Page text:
So, bob, maybe you have some answers for those. In particular, you say “Follow the directions on the bottle to start, then adjust as necessary.” I’m assuming that as necessary means ‘until uric acid lowers to 5mg/dL, or lower.’
Would you mind sharing your uric acid test results? What was it before you started, and what are your uric acid levels now? How long before your uric acid started to drop?
To other gout sufferers, I’d like to ask if you have any experience of natural xanthine oxidase inhibitors? In our earlier discussion, I mentioned there are many more that have been studied. I’d love to publish some case studies about alternatives to allopurinol and Uloric, but I need the facts. Please share your experiences of natural products for lowering uric acid.
November 8, 2014 at 3:23 am #18238
- This reply was modified 7 years ago by Keith Taylor. Reason: Corrected bad copy and paste formatting
You can answer most of your questions yourself. Simply google banaba and start reading. Its what I did.
I started 8 months ago with a low dose of the ordinary extract available from many supplement suppliers. My feet reported good results, but I was not free of pain. I paid attention to my feet, and slowly increased the dosage. I take the tincture 1 ml with water 3 times per day on an empty stomach. But as I said, I started low.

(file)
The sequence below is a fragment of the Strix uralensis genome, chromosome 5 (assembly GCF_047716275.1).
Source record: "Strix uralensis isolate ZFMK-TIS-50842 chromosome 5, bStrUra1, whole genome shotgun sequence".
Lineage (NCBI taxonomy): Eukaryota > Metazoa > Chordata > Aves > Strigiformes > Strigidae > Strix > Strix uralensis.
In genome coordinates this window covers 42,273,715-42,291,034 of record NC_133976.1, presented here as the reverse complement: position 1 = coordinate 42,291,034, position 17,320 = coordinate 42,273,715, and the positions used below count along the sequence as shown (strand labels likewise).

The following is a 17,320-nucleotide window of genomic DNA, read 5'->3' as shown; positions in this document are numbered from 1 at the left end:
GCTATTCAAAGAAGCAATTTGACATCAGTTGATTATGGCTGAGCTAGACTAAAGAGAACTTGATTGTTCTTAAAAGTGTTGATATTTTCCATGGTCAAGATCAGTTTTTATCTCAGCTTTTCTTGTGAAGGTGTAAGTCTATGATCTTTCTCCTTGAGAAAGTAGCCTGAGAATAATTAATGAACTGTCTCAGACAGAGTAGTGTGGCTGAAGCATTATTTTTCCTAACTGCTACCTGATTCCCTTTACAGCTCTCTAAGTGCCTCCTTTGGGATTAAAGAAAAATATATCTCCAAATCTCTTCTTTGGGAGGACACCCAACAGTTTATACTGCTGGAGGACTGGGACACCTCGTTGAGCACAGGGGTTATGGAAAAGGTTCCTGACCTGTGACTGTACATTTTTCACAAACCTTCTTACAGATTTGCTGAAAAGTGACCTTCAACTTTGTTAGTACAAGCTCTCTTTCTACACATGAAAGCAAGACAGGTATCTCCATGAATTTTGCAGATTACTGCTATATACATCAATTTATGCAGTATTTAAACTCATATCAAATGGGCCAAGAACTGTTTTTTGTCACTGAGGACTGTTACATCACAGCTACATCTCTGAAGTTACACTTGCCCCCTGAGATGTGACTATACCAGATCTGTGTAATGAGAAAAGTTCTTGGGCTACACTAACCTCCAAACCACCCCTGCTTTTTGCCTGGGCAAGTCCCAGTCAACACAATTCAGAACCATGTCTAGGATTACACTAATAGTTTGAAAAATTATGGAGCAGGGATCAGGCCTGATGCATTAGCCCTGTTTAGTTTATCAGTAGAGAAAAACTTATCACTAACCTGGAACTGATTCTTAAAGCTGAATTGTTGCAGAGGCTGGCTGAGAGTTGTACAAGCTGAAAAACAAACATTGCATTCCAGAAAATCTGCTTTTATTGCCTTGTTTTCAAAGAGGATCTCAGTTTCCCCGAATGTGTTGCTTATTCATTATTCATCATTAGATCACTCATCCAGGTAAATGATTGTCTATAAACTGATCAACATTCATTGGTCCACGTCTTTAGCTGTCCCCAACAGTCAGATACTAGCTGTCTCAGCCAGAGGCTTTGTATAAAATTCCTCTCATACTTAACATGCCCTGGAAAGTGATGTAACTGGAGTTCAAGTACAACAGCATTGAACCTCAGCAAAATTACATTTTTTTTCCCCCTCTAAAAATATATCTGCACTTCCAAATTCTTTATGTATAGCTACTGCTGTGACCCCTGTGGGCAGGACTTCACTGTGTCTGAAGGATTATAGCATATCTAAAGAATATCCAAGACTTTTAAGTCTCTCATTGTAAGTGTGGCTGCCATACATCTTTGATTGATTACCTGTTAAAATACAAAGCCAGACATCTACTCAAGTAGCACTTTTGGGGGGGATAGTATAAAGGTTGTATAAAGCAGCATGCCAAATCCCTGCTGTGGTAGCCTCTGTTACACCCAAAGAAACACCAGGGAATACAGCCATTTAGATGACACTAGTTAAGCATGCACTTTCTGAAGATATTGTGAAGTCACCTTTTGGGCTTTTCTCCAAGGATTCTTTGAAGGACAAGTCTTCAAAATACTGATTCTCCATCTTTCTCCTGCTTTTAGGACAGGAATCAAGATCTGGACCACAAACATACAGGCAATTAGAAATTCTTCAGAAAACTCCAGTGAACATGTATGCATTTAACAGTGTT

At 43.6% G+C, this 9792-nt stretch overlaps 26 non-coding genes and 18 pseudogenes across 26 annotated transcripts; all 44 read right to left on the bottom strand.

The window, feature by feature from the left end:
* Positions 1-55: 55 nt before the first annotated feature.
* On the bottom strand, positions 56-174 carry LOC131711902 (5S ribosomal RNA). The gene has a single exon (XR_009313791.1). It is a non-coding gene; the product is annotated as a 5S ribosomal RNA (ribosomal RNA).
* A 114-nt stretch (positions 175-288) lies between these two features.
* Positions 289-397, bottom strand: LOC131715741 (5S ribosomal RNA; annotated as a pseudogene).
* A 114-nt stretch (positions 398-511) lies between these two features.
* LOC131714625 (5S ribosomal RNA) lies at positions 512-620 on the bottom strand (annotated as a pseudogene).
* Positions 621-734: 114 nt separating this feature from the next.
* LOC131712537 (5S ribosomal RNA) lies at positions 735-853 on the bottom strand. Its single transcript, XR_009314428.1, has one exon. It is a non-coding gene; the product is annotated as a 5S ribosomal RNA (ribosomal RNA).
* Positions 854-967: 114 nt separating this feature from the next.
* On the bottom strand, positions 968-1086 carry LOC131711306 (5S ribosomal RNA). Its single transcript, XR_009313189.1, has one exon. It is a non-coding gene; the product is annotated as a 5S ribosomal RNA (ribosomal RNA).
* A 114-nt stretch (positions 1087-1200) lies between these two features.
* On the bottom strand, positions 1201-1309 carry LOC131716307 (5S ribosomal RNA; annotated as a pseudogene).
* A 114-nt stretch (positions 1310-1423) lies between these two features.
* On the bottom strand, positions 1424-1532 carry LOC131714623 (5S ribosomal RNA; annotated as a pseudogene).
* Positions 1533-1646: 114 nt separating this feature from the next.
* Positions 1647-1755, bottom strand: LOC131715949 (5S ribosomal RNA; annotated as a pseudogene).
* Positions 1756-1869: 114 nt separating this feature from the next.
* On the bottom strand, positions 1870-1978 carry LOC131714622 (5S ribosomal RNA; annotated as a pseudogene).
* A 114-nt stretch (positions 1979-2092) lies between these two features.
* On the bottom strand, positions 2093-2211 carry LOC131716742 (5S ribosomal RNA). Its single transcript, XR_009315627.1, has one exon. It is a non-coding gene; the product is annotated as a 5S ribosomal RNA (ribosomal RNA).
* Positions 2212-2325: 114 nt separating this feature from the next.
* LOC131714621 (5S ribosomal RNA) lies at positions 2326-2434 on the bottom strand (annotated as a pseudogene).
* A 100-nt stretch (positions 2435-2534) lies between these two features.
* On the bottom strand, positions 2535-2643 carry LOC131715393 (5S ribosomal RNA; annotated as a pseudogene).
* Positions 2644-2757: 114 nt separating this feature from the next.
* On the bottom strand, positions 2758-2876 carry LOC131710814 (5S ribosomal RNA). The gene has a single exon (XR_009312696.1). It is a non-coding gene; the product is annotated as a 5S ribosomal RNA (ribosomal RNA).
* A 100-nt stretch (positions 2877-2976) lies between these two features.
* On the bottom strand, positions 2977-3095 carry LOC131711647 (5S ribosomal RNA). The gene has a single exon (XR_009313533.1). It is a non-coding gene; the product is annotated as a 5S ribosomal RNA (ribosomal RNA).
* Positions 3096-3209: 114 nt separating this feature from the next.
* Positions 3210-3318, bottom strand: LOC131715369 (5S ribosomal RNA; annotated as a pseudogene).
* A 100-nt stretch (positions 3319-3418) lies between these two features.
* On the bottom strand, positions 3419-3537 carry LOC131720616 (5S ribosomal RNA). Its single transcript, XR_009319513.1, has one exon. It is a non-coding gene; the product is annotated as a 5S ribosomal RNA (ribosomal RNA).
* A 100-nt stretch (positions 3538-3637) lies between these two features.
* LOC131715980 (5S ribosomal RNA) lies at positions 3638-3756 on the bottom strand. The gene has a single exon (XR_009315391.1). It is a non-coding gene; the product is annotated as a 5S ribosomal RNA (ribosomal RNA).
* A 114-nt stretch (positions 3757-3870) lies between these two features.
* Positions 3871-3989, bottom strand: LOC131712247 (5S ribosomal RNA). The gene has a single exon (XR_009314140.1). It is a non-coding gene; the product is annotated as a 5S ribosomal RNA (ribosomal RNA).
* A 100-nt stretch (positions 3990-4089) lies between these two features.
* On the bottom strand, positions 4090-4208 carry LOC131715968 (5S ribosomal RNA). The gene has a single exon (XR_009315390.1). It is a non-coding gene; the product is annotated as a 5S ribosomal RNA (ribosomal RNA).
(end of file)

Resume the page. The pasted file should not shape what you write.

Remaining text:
BobNovember 9, 2014 at 1:00 am #18251
Wow! When I ask members if they’d care to share a little gout experience in the hope of encouraging fellow sufferers, I don’t expect to be told to google it! 😥
Anyways, I tried variations of bob, @czkewr uric acid test results, banaba and gout, but I couldn’t find anything relevant.
One thing I did find however is:
Banabas are extremely poisonous alone, much more so when eaten with milk, a known host to multiple organisms capable of producing toxins as by products of everyday life processes.
Doesn’t sound good.November 9, 2014 at 7:07 am #18262